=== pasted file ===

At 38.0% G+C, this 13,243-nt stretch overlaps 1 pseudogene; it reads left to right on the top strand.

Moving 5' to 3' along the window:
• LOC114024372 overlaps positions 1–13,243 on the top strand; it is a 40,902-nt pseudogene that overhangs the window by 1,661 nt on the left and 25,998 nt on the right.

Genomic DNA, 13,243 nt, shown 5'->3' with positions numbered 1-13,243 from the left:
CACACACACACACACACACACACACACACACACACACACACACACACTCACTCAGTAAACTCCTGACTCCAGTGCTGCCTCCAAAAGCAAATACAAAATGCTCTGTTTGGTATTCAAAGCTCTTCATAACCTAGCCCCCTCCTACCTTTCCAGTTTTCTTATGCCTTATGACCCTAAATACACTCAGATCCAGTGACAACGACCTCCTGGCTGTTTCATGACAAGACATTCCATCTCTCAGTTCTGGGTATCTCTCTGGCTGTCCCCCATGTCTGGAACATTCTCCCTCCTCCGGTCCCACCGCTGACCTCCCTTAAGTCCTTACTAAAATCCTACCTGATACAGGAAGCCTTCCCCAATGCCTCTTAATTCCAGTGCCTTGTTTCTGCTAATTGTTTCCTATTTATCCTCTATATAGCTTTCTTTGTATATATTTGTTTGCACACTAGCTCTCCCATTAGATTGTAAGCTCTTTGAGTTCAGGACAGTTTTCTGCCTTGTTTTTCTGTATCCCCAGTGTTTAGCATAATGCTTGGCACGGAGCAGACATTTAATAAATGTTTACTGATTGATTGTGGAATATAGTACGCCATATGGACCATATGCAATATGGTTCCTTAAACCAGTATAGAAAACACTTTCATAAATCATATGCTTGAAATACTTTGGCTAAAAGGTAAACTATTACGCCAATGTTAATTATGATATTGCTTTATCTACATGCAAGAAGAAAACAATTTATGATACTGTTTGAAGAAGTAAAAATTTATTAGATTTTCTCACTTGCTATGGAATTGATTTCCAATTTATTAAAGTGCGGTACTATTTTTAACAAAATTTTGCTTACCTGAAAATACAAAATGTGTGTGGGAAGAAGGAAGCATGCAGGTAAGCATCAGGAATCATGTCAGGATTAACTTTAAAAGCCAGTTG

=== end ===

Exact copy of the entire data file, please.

At 38.0% G+C, this 13,243-nt stretch overlaps 1 pseudogene; it reads left to right on the top strand.

Moving 5' to 3' along the window:
• LOC114024372 overlaps positions 1–13,243 on the top strand; it is a 40,902-nt pseudogene that overhangs the window by 1,661 nt on the left and 25,998 nt on the right.

Genomic DNA, 13,243 nt, shown 5'->3' with positions numbered 1-13,243 from the left:
CACACACACACACACACACACACACACACACACACACACACACACACTCACTCAGTAAACTCCTGACTCCAGTGCTGCCTCCAAAAGCAAATACAAAATGCTCTGTTTGGTATTCAAAGCTCTTCATAACCTAGCCCCCTCCTACCTTTCCAGTTTTCTTATGCCTTATGACCCTAAATACACTCAGATCCAGTGACAACGACCTCCTGGCTGTTTCATGACAAGACATTCCATCTCTCAGTTCTGGGTATCTCTCTGGCTGTCCCCCATGTCTGGAACATTCTCCCTCCTCCGGTCCCACCGCTGACCTCCCTTAAGTCCTTACTAAAATCCTACCTGATACAGGAAGCCTTCCCCAATGCCTCTTAATTCCAGTGCCTTGTTTCTGCTAATTGTTTCCTATTTATCCTCTATATAGCTTTCTTTGTATATATTTGTTTGCACACTAGCTCTCCCATTAGATTGTAAGCTCTTTGAGTTCAGGACAGTTTTCTGCCTTGTTTTTCTGTATCCCCAGTGTTTAGCATAATGCTTGGCACGGAGCAGACATTTAATAAATGTTTACTGATTGATTGTGGAATATAGTACGCCATATGGACCATATGCAATATGGTTCCTTAAACCAGTATAGAAAACACTTTCATAAATCATATGCTTGAAATACTTTGGCTAAAAGGTAAACTATTACGCCAATGTTAATTATGATATTGCTTTATCTACATGCAAGAAGAAAACAATTTATGATACTGTTTGAAGAAGTAAAAATTTATTAGATTTTCTCACTTGCTATGGAATTGATTTCCAATTTATTAAAGTGCGGTACTATTTTTAACAAAATTTTGCTTACCTGAAAATACAAAATGTGTGTGGGAAGAAGGAAGCATGCAGGTAAGCATCAGGAATCATGTCAGGATTAACTTTAAAAGCCAGTTG